author = {Moore, Tyler},
  title = {{Cooperative attack and defense in distributed networks}},
  year = 2008,
  month = jun,
  url = {},
  institution = {University of Cambridge, Computer Laboratory},
  issn = {1476-2986},
  abstract = {The advance of computer networking has made cooperation
            	  essential to both attackers and defenders. Increased
            	  decentralization of network ownership requires devices to
            	  interact with entities beyond their own realm of control.
            	  The distribution of intelligence forces decisions to be
            	  taken at the edge. The exposure of devices makes
            	  multiple, simultaneous attacker-chosen compromise a
            	  credible threat. Motivation for this thesis derives from
            	  the observation that it is often easier for attackers to
            	  cooperate than for defenders to do so. I describe a
            	  number of attacks which exploit cooperation to
            	  devastating effect. I also propose and evaluate defensive
            	  strategies which require cooperation.
            	  I first investigate the security of decentralized, or
            	  `ad-hoc', wireless networks. Many have proposed
            	  pre-loading symmetric keys onto devices. I describe two
            	  practical attacks on these schemes. First, attackers may
            	  compromise several devices and share the pre-loaded
            	  secrets to impersonate legitimate users. Second, whenever
            	  some keys are not pre-assigned but exchanged upon
            	  deployment, a revoked attacker can rejoin the network.
            	  I next consider defensive strategies where devices
            	  collectively decide to remove a malicious device from the
            	  network. Existing voting-based protocols are made
            	  resilient to the attacks I have developed, and I propose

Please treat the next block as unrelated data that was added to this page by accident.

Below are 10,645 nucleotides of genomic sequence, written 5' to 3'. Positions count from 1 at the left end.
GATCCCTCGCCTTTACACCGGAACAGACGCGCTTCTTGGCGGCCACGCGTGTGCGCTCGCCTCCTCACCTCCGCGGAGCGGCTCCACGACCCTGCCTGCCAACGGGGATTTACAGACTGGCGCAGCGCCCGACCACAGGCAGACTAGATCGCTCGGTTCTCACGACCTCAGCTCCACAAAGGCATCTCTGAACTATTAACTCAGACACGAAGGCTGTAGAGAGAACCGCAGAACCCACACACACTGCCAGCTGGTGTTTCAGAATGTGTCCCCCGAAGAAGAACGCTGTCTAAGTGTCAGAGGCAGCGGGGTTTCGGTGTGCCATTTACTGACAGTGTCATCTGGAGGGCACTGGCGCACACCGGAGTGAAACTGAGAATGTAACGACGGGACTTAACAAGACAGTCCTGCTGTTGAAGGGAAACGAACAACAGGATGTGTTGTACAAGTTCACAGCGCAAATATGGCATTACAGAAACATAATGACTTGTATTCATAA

alternative strategies that can be more efficient and
            	  secure. First, I describe a reelection protocol which
            	  relies on positive affirmation from peers to continue
            	  participation. Then I describe a more radical alternative
            	  called suicide: a good device removes a bad one
            	  unilaterally by declaring both devices dead. Suicide
            	  offers significant improvements in speed and efficiency
            	  compared to voting-based decision mechanisms. I then
            	  apply suicide and voting to revocation in vehicular
            	  Next, I empirically investigate attack and defense in
            	  another context: phishing attacks on the Internet. I have
            	  found evidence that one group responsible for half of all
            	  phishing, the rock-phish gang, cooperates by pooling
            	  hosting resources and by targeting many banks
            	  simultaneously. These cooperative attacks are shown to be
            	  far more effective.
            	  I also study the behavior of defenders -- banks and
            	  Internet service providers -- who must cooperate to
            	  remove malicious sites. I find that phishing-website
            	  lifetimes follow a long-tailed lognormal distribution.
            	  While many sites are removed quickly, others remain much
            	  longer. I examine several feeds from professional
            	  `take-down' companies and find that a lack of data
            	  sharing helps many phishing sites evade removal for long
            	  time periods.
            	  One anti-phishing organization has relied on volunteers
            	  to submit and verify suspected phishing sites. I find its
            	  voting-based decision mechanism to be slower and less
            	  comprehensive than unilateral verification performed by
            	  companies. I also note that the distribution of user
            	  participation is highly skewed, leaving the scheme
            	  vulnerable to manipulation.},
  number = {UCAM-CL-TR-718}

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